Stage I is designed to offer students a broad foundation for the academic study of philosophy, religion and ethics. At this stage there are mainly compulsory modules in which broad themes and issues in philosophy, religion and ethics are introduced. Methodology is emphasized in all of these modules, and also in special additional training sessions during the first semester.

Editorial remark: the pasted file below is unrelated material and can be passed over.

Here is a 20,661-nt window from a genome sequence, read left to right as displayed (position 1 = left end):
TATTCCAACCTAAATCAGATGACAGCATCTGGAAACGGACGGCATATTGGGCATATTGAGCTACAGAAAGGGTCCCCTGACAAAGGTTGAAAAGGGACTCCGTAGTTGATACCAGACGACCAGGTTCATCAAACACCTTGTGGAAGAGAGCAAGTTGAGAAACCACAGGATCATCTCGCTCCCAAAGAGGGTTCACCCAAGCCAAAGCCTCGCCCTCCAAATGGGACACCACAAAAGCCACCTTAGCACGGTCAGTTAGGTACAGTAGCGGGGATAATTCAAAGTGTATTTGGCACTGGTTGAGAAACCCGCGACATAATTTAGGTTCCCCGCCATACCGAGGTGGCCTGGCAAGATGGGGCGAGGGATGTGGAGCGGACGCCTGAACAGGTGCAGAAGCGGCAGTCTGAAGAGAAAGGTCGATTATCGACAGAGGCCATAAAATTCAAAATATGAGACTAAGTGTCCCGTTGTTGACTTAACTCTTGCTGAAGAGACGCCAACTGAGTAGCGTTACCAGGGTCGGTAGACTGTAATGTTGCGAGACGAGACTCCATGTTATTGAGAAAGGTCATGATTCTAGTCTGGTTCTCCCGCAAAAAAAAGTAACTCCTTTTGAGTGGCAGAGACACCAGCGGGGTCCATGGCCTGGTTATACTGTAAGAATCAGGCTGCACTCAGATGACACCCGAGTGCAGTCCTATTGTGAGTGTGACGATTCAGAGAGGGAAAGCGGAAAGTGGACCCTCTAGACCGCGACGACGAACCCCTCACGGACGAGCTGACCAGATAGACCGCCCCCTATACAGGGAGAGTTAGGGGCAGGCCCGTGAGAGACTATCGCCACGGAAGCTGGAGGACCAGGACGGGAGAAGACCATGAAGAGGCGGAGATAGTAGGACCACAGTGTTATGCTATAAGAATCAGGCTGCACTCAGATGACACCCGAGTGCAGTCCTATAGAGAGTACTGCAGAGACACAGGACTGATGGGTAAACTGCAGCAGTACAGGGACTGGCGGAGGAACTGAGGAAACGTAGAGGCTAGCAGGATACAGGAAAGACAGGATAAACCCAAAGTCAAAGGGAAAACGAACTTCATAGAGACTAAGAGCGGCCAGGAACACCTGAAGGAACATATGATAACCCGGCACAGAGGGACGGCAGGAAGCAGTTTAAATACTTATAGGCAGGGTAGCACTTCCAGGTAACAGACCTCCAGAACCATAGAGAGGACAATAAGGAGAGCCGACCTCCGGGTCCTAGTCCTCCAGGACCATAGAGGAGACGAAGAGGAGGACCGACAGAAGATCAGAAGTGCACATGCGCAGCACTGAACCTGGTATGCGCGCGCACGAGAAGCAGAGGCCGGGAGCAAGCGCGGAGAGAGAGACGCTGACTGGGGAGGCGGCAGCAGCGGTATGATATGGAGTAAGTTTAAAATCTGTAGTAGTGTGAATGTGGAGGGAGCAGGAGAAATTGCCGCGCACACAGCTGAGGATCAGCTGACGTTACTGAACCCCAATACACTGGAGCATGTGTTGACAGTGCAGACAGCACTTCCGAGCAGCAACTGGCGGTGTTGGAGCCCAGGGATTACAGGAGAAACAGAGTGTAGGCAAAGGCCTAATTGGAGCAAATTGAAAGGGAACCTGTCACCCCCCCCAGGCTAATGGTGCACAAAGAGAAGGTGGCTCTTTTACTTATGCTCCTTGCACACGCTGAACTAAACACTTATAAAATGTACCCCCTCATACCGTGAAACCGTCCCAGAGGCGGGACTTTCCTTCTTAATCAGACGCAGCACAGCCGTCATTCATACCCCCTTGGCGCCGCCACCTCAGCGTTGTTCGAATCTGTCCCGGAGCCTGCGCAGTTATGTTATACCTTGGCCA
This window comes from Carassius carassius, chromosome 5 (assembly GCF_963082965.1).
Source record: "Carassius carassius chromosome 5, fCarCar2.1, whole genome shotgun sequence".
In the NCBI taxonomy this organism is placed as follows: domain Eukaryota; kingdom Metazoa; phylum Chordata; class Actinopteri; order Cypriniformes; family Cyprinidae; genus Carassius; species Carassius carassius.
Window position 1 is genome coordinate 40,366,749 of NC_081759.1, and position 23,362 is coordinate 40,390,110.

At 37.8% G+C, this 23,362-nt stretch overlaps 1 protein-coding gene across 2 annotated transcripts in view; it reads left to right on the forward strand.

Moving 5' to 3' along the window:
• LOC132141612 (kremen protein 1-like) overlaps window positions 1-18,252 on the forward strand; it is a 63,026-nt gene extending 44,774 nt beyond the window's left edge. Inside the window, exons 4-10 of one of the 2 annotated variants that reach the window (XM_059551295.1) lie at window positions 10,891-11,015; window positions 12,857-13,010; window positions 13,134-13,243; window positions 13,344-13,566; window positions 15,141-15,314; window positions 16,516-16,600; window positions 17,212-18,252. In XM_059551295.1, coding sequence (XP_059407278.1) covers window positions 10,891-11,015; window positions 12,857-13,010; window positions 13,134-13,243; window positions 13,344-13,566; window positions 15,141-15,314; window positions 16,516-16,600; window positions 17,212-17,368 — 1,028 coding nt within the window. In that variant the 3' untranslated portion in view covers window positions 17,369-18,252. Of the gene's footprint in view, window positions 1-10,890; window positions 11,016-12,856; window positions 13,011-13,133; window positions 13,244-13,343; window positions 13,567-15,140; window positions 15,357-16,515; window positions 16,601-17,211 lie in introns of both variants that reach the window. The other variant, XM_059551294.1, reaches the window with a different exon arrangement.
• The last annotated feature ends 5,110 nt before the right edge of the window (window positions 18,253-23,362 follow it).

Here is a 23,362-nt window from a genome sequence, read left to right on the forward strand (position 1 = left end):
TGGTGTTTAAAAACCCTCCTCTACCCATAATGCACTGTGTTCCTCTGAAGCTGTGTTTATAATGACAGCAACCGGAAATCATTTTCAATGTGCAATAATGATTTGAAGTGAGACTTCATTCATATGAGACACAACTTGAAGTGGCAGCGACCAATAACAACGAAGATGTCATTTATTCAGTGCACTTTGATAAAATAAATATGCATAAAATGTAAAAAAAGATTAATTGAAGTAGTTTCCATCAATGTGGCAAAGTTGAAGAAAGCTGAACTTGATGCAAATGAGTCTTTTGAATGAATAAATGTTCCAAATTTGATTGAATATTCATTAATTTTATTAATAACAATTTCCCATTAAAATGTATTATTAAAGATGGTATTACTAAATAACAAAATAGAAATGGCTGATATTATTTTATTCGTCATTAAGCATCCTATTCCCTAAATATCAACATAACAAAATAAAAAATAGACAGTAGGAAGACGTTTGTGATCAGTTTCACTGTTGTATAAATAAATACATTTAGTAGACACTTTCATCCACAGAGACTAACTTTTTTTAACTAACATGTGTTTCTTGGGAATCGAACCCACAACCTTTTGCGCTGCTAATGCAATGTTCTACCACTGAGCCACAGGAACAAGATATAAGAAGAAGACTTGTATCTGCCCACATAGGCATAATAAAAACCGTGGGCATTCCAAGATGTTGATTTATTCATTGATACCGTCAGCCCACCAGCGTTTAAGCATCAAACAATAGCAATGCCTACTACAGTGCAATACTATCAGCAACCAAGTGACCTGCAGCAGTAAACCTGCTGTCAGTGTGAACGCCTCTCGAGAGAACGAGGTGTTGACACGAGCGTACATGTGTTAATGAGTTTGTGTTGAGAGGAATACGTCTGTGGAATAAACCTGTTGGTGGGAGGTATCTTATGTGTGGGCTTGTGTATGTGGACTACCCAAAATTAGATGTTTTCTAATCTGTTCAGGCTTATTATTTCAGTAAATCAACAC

Stage II: the compulsory part of the programme seeks to address issues and questions that occur at the ‘borderlands’ between Philosophy and Theology/Religion. There is a focus on: ‘paradigms of belief’: the different structures, worldviews and systems that inform and direct human life and activity in its global variety. Additionally, there is a range of optional modules - divided into philosophical/ethical and religious/theological streams - so that students can develop their own interests and specializations. Towards the end of the stage, students may elect to begin work on the Level H module, Philosophical Project with Stage 2 Prologue – and through a programme of lectures, seminars and workshops connected to this, they will further consolidate their analytical, presentational and team working skills. Students on the programme who intend to take the 40 credit Theology & Religion dissertation (also recommended for the 20 credit dissertation) at Stage III are normally required to take the module LI Dissertation Preparation, offered for 20 credits at Stage II.